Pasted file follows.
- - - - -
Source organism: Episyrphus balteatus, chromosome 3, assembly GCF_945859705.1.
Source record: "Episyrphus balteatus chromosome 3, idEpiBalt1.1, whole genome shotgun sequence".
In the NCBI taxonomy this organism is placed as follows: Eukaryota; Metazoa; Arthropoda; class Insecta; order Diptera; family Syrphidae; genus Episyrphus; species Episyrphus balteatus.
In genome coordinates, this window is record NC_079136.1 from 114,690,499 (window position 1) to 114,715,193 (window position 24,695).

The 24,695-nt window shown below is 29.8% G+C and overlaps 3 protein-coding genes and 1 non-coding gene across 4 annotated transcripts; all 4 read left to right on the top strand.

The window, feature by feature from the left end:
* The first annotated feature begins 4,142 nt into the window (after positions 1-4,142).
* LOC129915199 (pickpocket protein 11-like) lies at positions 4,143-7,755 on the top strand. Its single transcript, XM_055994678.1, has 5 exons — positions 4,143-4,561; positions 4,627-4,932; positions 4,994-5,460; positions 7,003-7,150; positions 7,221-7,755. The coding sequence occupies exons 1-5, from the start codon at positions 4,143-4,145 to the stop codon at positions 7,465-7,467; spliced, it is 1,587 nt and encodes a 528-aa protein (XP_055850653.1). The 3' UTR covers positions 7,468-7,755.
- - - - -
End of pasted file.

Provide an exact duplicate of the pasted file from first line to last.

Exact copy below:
Source organism: Episyrphus balteatus, chromosome 3, assembly GCF_945859705.1.
Source record: "Episyrphus balteatus chromosome 3, idEpiBalt1.1, whole genome shotgun sequence".
In the NCBI taxonomy this organism is placed as follows: Eukaryota; Metazoa; Arthropoda; class Insecta; order Diptera; family Syrphidae; genus Episyrphus; species Episyrphus balteatus.
In genome coordinates, this window is record NC_079136.1 from 114,690,499 (window position 1) to 114,715,193 (window position 24,695).

The 24,695-nt window shown below is 29.8% G+C and overlaps 3 protein-coding genes and 1 non-coding gene across 4 annotated transcripts; all 4 read left to right on the top strand.

The window, feature by feature from the left end:
* The first annotated feature begins 4,142 nt into the window (after positions 1-4,142).
* LOC129915199 (pickpocket protein 11-like) lies at positions 4,143-7,755 on the top strand. Its single transcript, XM_055994678.1, has 5 exons — positions 4,143-4,561; positions 4,627-4,932; positions 4,994-5,460; positions 7,003-7,150; positions 7,221-7,755. The coding sequence occupies exons 1-5, from the start codon at positions 4,143-4,145 to the stop codon at positions 7,465-7,467; spliced, it is 1,587 nt and encodes a 528-aa protein (XP_055850653.1). The 3' UTR covers positions 7,468-7,755.